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George W. T. Omond's Bruges and West Flanders (1906), illustrated by Amédée Forestier, refers to the building: Cranenburg, from the windows of which, in olden times, the Counts of Flanders, with the lords and ladies of their Court, used to watch the tournaments and pageants for which Bruges was celebrated, and in which Maximilian was imprisoned by the burghers in 1488. But the Cranenburg, once the 'most magnificent private residence in the Market-Place,' many years ago lost every trace of its original splendour, and is now an unattractive hostelry, the headquarters of a smoking club; while the Hôtel de Bouchoute, turned into a clothier's shop, has little to distinguish it from its commonplace neighbours.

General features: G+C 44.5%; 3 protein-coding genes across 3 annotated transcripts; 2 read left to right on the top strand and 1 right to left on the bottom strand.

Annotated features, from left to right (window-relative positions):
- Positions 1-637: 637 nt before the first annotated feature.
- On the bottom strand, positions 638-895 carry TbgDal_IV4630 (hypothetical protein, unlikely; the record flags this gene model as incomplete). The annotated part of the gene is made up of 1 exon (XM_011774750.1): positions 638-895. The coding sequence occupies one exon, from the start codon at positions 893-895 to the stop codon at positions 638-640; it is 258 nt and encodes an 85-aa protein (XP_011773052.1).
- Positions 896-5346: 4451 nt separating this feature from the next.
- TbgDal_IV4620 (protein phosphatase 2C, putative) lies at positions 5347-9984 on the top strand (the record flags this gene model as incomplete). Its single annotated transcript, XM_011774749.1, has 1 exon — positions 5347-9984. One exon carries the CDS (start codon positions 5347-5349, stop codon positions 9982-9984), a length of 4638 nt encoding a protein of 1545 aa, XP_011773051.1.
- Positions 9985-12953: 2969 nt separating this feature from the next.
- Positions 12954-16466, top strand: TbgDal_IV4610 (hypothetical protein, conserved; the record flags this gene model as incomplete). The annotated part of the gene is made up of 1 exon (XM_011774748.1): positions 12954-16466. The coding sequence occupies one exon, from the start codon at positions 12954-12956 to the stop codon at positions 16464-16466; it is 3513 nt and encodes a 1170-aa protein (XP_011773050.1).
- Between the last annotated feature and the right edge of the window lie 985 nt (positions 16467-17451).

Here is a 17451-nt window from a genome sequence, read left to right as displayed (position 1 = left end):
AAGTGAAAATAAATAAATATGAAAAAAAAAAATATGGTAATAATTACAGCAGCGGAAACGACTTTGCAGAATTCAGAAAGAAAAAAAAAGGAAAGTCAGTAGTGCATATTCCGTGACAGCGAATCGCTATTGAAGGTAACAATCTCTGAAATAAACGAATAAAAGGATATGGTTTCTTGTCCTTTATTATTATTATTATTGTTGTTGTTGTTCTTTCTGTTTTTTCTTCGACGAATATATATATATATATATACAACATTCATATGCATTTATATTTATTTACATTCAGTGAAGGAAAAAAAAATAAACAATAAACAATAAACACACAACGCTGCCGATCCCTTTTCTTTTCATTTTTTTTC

The building is now a cafe.